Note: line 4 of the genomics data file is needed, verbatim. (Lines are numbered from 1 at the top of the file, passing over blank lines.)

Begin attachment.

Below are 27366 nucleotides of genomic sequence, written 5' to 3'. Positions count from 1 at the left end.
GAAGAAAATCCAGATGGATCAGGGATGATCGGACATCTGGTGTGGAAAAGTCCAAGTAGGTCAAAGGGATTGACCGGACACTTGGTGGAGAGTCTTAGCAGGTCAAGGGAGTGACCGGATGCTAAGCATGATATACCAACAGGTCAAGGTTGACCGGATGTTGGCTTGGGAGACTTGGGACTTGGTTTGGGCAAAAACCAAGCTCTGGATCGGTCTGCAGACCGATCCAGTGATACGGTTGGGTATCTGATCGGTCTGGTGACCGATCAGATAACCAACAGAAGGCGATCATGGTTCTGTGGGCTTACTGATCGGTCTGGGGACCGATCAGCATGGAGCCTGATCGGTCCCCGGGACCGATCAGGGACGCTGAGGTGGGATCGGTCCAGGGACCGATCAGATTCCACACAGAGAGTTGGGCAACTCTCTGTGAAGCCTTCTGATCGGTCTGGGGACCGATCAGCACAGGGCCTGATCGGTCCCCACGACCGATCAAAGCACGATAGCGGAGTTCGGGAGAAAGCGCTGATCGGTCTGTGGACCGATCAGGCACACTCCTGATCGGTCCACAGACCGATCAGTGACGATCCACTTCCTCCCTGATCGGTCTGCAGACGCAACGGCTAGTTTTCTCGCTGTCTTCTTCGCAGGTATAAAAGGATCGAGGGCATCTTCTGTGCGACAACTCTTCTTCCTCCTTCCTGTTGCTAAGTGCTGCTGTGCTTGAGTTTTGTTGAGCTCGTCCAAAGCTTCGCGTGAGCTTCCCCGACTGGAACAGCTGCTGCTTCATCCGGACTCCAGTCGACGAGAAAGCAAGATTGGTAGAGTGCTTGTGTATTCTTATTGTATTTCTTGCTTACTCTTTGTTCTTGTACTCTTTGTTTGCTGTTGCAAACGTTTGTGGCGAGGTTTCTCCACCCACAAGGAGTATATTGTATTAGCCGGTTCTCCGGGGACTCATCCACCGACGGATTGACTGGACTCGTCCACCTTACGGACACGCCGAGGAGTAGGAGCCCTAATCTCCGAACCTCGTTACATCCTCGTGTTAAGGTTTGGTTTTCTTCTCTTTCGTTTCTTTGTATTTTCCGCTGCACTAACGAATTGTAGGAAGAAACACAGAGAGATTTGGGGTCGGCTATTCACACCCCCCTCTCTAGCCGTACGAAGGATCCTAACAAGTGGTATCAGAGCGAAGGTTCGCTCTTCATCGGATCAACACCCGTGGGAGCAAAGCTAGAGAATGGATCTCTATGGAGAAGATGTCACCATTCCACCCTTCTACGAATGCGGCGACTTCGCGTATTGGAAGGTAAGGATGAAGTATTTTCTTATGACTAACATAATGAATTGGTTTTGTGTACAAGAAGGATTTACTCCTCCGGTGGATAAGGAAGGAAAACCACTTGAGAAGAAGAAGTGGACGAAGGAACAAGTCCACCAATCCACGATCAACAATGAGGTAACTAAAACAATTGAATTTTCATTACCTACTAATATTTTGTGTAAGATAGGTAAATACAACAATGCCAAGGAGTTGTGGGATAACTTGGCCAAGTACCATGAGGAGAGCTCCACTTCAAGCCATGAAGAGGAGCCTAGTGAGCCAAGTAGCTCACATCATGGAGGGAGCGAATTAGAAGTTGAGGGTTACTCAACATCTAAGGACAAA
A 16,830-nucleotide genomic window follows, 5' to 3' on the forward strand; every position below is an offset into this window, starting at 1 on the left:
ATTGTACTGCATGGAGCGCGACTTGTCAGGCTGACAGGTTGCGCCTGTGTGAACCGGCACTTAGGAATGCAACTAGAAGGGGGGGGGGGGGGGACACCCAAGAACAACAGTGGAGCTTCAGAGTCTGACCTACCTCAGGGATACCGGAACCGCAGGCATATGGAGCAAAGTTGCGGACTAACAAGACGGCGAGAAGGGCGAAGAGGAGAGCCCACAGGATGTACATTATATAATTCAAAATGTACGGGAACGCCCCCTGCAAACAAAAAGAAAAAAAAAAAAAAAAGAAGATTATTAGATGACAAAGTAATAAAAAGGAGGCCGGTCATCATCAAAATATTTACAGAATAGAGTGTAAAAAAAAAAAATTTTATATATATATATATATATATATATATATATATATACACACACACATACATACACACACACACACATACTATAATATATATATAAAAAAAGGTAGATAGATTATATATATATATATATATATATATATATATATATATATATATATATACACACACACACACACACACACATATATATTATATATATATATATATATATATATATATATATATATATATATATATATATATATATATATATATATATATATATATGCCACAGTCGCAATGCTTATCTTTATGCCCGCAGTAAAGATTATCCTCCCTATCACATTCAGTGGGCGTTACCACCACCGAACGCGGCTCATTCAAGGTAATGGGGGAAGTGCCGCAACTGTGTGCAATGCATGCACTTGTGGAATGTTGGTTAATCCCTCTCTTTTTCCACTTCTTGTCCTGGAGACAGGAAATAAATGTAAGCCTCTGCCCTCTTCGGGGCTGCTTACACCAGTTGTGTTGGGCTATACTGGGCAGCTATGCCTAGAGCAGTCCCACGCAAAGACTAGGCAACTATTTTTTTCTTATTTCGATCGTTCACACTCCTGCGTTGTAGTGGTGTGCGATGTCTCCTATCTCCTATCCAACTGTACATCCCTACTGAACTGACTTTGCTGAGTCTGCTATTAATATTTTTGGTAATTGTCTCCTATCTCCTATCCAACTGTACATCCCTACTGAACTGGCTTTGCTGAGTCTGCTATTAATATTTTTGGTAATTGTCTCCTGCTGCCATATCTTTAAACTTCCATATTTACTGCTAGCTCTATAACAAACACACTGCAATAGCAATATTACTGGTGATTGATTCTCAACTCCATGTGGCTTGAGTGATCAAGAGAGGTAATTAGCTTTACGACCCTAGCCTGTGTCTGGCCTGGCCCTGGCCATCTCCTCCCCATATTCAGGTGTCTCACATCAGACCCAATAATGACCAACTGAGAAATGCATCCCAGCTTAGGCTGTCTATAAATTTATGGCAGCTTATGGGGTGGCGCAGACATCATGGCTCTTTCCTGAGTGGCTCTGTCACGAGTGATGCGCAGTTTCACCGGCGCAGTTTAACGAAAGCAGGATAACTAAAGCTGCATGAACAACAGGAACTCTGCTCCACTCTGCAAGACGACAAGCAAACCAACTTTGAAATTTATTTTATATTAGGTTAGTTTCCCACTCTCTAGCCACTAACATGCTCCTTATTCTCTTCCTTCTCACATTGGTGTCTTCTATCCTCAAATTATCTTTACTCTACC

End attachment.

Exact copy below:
ATTGTACTGCATGGAGCGCGACTTGTCAGGCTGACAGGTTGCGCCTGTGTGAACCGGCACTTAGGAATGCAACTAGAAGGGGGGGGGGGGGGGACACCCAAGAACAACAGTGGAGCTTCAGAGTCTGACCTACCTCAGGGATACCGGAACCGCAGGCATATGGAGCAAAGTTGCGGACTAACAAGACGGCGAGAAGGGCGAAGAGGAGAGCCCACAGGATGTACATTATATAATTCAAAATGTACGGGAACGCCCCCTGCAAACAAAAAGAAAAAAAAAAAAAAAAGAAGATTATTAGATGACAAAGTAATAAAAAGGAGGCCGGTCATCATCAAAATATTTACAGAATAGAGTGTAAAAAAAAAAAATTTTATATATATATATATATATATATATATATATATATACACACACACATACATACACACACACACACATACTATAATATATATATAAAAAAAGGTAGATAGATTATATATATATATATATATATATATATATATATATATATATATATATACACACACACACACACACACACATATATATTATATATATATATATATATATATATATATATATATATATATATATATATATATATATATATATATATATATATATATGCCACAGTCGCAATGCTTATCTTTATGCCCGCAGTAAAGATTATCCTCCCTATCACATTCAGTGGGCGTTACCACCACCGAACGCGGCTCATTCAAGGTAATGGGGGAAGTGCCGCAACTGTGTGCAATGCATGCACTTGTGGAATGTTGGTTAATCCCTCTCTTTTTCCACTTCTTGTCCTGGAGACAGGAAATAAATGTAAGCCTCTGCCCTCTTCGGGGCTGCTTACACCAGTTGTGTTGGGCTATACTGGGCAGCTATGCCTAGAGCAGTCCCACGCAAAGACTAGGCAACTATTTTTTTCTTATTTCGATCGTTCACACTCCTGCGTTGTAGTGGTGTGCGATGTCTCCTATCTCCTATCCAACTGTACATCCCTACTGAACTGACTTTGCTGAGTCTGCTATTAATATTTTTGGTAATTGTCTCCTATCTCCTATCCAACTGTACATCCCTACTGAACTGGCTTTGCTGAGTCTGCTATTAATATTTTTGGTAATTGTCTCCTGCTGCCATATCTTTAAACTTCCATATTTACTGCTAGCTCTATAACAAACACACTGCAATAGCAATATTACTGGTGATTGATTCTCAACTCCATGTGGCTTGAGTGATCAAGAGAGGTAATTAGCTTTACGACCCTAGCCTGTGTCTGGCCTGGCCCTGGCCATCTCCTCCCCATATTCAGGTGTCTCACATCAGACCCAATAATGACCAACTGAGAAATGCATCCCAGCTTAGGCTGTCTATAAATTTATGGCAGCTTATGGGGTGGCGCAGACATCATGGCTCTTTCCTGAGTGGCTCTGTCACGAGTGATGCGCAGTTTCACCGGCGCAGTTTAACGAAAGCAGGATAACTAAAGCTGCATGAACAACAGGAACTCTGCTCCACTCTGCAAGACGACAAGCAAACCAACTTTGAAATTTATTTTATATTAGGTTAGTTTCCCACTCTCTAGCCACTAACATGCTCCTTATTCTCTTCCTTCTCACATTGGTGTCTTCTATCCTCAAATTATCTTTACTCTACC